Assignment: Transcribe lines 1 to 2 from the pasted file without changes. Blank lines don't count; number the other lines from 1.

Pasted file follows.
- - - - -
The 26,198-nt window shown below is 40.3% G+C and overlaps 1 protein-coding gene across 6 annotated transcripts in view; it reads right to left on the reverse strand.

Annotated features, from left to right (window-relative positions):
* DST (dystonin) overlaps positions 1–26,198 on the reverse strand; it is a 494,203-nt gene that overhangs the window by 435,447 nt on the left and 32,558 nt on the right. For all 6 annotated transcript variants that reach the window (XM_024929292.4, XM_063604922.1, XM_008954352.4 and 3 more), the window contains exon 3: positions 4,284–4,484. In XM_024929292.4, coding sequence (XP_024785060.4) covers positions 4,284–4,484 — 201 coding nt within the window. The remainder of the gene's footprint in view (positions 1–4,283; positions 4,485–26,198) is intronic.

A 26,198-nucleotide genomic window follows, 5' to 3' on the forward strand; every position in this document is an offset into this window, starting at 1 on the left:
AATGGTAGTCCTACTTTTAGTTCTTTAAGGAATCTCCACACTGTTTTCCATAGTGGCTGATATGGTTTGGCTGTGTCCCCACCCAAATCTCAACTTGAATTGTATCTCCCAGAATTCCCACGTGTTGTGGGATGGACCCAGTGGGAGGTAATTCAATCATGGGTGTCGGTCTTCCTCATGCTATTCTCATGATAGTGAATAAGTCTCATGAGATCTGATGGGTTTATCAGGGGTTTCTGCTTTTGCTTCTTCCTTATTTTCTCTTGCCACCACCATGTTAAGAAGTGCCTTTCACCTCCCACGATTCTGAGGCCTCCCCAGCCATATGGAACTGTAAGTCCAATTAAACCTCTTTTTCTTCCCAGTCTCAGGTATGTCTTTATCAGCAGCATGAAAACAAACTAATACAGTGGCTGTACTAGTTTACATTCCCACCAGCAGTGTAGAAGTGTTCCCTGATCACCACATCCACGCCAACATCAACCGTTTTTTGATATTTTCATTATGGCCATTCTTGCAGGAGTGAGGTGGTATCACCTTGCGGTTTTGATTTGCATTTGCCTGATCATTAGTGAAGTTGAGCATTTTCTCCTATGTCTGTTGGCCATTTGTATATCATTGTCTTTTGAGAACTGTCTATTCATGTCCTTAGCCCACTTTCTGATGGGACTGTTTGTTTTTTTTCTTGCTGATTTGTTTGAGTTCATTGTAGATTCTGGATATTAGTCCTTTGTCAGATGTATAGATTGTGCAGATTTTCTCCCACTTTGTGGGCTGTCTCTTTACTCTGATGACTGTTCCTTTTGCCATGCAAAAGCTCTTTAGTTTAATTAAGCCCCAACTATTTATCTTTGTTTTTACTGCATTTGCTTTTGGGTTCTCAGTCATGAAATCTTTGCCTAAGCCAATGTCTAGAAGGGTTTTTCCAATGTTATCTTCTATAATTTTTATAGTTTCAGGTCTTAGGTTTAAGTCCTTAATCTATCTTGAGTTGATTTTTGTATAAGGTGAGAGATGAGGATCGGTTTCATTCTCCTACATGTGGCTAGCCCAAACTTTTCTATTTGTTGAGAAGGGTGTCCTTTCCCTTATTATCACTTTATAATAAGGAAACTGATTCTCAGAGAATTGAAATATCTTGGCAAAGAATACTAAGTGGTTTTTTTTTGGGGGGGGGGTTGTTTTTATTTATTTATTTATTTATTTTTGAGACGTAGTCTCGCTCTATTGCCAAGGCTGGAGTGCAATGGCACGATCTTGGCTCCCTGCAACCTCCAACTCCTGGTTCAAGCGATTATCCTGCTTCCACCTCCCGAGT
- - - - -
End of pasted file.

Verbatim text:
The 26,198-nt window shown below is 40.3% G+C and overlaps 1 protein-coding gene across 6 annotated transcripts in view; it reads right to left on the reverse strand.

Annotated features, from left to right (window-relative positions):